Ask the Doctors May 2005 Issue

Ask Dr. Marks: 05/05

I have been taking glucosamine and chondroitin for some time. Now the company that makes the combination has added hyaluronic acid to the supplement. What can you tell me about hyaluronic acid — its pros and its cons?

Hyaluronic acid is found in normal joint fluid and acts as a lubricant. It is also found in articular cartilage. Injectable hyaluronic acid is used in the treatment of mild to moderate osteoarthritis of the knee. It is injected directly into the knee in a series of three or four injections one week apart. Not everyone on this therapy obtains relief, but those who do usually experience pain relief for up to six months. Hyaluronic acid has also been added to oral combination supplements, but to date there is no evidence that it improves the effectiveness of glucosamine or chondroitin. Oral hyaluronic acid is digested in the gastrointestinal tract and poses no known risks to the patient. Although glucosamine and chondroitin act as mild anti-inflammatories, they do not promote the regeneration of articular cartilage.


Is there any evidence of a relationship between arthritis and the consumption of alcohol?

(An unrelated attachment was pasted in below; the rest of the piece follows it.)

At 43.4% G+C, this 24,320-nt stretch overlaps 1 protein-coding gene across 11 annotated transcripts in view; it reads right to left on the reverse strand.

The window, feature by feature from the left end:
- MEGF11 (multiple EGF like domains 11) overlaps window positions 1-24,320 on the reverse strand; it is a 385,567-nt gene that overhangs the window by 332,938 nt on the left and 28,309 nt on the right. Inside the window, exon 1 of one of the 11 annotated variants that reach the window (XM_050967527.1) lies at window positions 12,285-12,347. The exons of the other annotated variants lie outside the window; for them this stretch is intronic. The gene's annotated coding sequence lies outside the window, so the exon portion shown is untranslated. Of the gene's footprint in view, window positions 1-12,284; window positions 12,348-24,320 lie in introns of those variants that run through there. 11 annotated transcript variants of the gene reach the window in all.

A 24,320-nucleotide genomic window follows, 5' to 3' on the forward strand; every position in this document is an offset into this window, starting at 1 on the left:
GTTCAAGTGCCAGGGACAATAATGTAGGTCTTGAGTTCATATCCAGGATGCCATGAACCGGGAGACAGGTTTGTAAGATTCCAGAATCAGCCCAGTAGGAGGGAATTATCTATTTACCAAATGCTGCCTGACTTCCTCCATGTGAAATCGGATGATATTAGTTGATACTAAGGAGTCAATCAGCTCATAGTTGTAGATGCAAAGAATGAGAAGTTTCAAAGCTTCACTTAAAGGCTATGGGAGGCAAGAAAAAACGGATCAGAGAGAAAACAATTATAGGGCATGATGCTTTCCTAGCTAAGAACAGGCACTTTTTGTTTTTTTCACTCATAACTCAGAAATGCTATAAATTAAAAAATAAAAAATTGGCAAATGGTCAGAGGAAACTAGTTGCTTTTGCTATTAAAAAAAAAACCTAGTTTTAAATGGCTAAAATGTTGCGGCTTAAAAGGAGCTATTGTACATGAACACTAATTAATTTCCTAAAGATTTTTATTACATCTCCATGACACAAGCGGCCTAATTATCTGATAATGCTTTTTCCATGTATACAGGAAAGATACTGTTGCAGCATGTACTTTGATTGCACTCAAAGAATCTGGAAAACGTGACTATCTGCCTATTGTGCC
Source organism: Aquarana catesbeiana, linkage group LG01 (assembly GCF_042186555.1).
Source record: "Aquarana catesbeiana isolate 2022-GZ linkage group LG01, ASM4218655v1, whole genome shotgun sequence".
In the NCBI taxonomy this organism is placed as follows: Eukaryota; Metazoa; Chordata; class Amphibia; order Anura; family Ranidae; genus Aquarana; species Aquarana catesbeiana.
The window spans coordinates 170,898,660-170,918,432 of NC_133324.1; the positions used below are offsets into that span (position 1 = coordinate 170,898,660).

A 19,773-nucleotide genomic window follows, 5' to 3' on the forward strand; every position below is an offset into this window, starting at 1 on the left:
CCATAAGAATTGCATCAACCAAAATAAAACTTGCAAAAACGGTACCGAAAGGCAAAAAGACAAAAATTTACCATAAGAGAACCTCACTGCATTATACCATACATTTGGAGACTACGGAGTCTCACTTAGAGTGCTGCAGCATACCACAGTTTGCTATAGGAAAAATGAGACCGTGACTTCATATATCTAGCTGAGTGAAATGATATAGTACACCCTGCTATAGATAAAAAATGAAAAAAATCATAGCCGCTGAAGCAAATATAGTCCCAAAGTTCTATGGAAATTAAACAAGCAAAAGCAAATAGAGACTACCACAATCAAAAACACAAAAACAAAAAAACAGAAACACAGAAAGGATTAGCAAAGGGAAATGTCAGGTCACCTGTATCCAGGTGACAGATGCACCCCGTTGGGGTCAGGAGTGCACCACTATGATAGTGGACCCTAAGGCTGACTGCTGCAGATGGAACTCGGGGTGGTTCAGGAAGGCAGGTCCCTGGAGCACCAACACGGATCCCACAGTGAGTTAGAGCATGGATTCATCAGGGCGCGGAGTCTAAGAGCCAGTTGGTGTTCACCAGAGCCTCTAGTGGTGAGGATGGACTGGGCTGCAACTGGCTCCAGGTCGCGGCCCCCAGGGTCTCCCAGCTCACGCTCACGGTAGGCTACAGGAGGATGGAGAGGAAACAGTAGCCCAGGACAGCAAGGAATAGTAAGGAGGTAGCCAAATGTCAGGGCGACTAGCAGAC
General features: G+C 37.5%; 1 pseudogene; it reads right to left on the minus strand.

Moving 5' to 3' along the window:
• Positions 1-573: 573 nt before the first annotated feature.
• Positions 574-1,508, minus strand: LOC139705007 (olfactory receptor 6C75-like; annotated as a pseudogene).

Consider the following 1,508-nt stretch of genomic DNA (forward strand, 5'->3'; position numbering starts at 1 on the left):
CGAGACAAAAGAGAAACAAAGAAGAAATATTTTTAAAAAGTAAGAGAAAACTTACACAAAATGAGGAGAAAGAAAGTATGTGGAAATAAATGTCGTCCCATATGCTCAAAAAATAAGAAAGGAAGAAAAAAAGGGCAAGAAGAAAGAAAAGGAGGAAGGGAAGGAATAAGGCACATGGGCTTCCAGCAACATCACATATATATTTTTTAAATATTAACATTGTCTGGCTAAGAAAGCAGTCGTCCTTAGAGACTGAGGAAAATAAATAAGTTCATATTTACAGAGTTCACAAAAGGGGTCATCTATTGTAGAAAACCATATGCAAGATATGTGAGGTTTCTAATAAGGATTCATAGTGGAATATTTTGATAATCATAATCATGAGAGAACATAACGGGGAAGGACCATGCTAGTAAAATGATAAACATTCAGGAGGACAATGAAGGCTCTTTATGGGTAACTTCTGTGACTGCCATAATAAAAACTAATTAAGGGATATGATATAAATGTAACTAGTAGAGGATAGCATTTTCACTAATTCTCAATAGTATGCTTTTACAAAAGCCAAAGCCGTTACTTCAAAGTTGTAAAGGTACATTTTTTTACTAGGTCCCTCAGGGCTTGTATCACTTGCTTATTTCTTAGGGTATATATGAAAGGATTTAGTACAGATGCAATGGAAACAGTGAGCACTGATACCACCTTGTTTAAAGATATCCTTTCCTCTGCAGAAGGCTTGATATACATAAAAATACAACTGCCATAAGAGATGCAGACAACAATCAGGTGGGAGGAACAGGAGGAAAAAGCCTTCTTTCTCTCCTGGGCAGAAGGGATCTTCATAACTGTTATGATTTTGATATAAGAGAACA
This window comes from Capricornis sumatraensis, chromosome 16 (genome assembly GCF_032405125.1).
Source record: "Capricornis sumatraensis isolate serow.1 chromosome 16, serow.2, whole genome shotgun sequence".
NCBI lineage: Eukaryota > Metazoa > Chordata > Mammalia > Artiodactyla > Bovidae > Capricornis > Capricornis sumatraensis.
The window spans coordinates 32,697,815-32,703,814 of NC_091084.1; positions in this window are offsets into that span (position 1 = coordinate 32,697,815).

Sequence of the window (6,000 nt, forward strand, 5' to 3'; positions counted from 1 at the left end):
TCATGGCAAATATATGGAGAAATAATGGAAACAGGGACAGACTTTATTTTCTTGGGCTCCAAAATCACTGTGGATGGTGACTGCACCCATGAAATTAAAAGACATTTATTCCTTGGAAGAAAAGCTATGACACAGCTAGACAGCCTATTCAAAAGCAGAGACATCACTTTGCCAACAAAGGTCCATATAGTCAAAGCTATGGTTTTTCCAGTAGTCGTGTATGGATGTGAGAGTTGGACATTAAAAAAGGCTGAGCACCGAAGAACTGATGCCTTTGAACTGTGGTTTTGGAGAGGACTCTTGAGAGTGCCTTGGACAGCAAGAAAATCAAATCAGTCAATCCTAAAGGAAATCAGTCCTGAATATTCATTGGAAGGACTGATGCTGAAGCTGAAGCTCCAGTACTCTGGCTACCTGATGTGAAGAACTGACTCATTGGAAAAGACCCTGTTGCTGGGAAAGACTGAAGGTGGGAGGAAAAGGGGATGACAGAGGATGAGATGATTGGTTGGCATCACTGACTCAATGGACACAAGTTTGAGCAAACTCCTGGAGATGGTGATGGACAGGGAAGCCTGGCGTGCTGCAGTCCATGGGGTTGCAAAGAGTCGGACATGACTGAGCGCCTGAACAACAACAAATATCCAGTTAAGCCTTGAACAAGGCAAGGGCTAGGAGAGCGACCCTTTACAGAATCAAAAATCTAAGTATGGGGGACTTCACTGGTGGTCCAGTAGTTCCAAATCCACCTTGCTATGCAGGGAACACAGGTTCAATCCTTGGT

Similar to other medical conditions, there are risk factors that increase an individual’s chance of developing osteoarthritis. Included among the risk factors for osteoarthritis are joint injuries due to sports or work-related activities, obesity, and genetic predisposition.  The consumption of alcohol is not generally considered a risk factor for osteoarthritis.  Alcohol consumption does play a role in other conditions similar to arthritis, such as osteonecrosis, a disease that leads to bone breakdown. It may also play a role in the triggering of certain types of gout attacks. Moderate use of alcohol, however, does not play a part in the development of osteoarthritis.


I don’t sleep well because of fibromyalgia, which causes muscle pain in my hip, neck, and spine. What suggestions can you offer?

Sleep deprivation and muscle pain are only a few of the symptoms of fibromyalgia.  Fatigue, morning stiffness, and headaches are other symptoms of this complex disease. Although the causes of fibromyalgia are unknown, sleep disturbance may play an important role. Stress, depression, and anxiety can prevent a person from getting the proper sleep needed for normal brain function. It is believed that fibromyalgia patients may have problems with how their brain and spinal cord process pain. The brain may have low levels of chemicals such as serotonin and norepinephrine, which can lead to depression, fatigue, and pain. One of the more successful ways to treat fibromyalgia  is with tricyclic antidepressants (Elavil, Sinequan) that induce sleep and relieve depression and anxiety. These medications are taken at bedtime and in lower doses than those used to treat depression.